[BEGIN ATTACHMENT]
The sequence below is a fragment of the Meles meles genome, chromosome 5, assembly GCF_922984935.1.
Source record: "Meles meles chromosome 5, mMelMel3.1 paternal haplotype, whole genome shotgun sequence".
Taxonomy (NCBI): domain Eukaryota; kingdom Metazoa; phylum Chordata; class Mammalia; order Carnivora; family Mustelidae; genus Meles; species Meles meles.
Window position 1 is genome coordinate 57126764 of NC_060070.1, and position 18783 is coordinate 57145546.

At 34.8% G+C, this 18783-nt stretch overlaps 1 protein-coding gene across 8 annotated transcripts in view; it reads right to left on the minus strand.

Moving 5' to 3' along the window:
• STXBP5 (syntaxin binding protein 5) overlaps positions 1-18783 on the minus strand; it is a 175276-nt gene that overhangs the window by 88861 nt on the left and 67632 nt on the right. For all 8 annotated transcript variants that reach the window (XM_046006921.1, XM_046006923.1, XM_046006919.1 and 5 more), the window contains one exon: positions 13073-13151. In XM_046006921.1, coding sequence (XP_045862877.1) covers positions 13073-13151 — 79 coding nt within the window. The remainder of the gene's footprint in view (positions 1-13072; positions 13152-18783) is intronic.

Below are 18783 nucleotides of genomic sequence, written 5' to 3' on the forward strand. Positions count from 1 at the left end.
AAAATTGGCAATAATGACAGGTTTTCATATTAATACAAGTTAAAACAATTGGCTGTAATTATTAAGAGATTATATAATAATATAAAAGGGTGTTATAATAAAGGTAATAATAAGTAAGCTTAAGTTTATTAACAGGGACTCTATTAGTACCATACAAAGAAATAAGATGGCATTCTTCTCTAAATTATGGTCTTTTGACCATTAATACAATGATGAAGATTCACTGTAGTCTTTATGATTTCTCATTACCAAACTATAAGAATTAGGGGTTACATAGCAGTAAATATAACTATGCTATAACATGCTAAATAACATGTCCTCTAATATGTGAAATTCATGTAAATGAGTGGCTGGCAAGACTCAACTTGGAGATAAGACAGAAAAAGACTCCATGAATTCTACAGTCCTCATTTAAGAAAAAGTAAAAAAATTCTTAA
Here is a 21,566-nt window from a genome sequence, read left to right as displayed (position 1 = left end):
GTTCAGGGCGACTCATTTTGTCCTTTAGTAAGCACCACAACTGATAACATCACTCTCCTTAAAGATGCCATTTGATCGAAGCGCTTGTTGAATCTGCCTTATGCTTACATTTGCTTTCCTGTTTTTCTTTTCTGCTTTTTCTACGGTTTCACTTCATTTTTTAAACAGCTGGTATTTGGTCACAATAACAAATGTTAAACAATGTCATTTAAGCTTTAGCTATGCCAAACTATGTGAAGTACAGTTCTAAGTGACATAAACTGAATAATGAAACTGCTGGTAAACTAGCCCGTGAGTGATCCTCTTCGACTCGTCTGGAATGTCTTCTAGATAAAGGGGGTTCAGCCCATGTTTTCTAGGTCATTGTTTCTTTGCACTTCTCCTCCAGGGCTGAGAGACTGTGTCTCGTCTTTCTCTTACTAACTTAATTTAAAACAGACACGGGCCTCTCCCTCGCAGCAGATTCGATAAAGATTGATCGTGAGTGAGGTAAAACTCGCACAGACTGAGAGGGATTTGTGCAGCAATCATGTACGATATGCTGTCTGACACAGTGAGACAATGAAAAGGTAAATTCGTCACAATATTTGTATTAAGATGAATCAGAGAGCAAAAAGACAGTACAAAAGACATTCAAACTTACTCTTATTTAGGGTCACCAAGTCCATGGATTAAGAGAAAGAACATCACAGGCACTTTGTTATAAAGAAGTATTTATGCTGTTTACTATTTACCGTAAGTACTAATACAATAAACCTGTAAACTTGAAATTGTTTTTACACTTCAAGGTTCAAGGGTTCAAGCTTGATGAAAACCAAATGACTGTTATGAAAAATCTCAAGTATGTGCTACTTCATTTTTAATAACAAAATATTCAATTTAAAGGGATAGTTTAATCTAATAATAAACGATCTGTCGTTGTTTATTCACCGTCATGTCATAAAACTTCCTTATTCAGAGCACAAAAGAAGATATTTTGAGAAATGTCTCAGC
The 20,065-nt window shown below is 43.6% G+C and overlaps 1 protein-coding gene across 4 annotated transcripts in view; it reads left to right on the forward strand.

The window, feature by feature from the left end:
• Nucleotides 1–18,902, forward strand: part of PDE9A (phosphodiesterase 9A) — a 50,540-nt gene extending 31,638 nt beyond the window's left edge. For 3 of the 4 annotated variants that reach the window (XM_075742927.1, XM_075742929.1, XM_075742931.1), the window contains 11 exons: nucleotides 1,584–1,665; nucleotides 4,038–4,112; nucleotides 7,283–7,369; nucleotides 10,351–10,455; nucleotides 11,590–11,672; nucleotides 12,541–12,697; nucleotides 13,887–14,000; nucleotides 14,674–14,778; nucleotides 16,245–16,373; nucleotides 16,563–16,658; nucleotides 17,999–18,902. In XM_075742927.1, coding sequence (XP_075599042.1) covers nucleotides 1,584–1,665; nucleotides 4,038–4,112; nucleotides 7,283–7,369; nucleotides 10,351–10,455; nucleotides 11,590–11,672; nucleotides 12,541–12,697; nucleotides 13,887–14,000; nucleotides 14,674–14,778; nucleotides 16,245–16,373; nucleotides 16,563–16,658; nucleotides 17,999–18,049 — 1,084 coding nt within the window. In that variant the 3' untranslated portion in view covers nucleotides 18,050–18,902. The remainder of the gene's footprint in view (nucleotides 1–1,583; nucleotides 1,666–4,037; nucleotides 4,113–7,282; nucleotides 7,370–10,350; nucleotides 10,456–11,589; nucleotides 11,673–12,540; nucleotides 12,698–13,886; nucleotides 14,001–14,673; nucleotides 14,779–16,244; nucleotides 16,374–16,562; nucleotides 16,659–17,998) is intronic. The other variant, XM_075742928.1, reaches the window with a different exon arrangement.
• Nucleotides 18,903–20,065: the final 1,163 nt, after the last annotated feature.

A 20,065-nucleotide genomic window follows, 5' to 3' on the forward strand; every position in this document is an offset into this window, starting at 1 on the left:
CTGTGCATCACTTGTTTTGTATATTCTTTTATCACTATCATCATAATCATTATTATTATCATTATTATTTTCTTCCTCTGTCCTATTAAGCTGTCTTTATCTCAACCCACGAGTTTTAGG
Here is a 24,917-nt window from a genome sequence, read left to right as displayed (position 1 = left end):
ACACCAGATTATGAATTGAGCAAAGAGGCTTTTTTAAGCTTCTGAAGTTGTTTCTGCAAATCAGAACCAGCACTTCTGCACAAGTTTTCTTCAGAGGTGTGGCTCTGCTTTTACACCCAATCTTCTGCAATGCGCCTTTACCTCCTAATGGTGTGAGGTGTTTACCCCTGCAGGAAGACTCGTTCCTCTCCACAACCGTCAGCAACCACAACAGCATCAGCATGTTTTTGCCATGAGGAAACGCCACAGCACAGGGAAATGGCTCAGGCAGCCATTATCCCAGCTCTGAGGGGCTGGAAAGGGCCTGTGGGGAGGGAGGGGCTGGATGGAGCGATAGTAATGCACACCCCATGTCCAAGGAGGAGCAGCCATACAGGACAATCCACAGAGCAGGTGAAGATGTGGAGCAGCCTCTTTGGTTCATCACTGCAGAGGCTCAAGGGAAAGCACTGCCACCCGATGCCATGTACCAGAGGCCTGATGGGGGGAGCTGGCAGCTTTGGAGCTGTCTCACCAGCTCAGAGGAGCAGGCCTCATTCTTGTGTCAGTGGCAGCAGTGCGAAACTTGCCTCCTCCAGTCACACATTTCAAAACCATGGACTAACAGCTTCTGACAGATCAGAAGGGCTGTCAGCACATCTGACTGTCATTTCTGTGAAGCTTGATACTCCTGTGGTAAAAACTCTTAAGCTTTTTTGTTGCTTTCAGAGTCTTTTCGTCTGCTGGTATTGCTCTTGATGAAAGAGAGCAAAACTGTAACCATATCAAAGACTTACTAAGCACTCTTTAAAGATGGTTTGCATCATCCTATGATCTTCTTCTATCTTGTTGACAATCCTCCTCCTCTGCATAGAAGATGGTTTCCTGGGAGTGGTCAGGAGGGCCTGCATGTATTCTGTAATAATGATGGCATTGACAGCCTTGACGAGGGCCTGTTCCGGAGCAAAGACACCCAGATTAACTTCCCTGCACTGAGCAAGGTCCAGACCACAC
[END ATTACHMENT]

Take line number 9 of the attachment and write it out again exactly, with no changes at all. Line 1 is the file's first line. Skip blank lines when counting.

AAAATTGGCAATAATGACAGGTTTTCATATTAATACAAGTTAAAACAATTGGCTGTAATTATTAAGAGATTATATAATAATATAAAAGGGTGTTATAATAAAGGTAATAATAAGTAAGCTTAAGTTTATTAACAGGGACTCTATTAGTACCATACAAAGAAATAAGATGGCATTCTTCTCTAAATTATGGTCTTTTGACCATTAATACAATGATGAAGATTCACTGTAGTCTTTATGATTTCTCATTACCAAACTATAAGAATTAGGGGTTACATAGCAGTAAATATAACTATGCTATAACATGCTAAATAACATGTCCTCTAATATGTGAAATTCATGTAAATGAGTGGCTGGCAAGACTCAACTTGGAGATAAGACAGAAAAAGACTCCATGAATTCTACAGTCCTCATTTAAGAAAAAGTAAAAAAATTCTTAA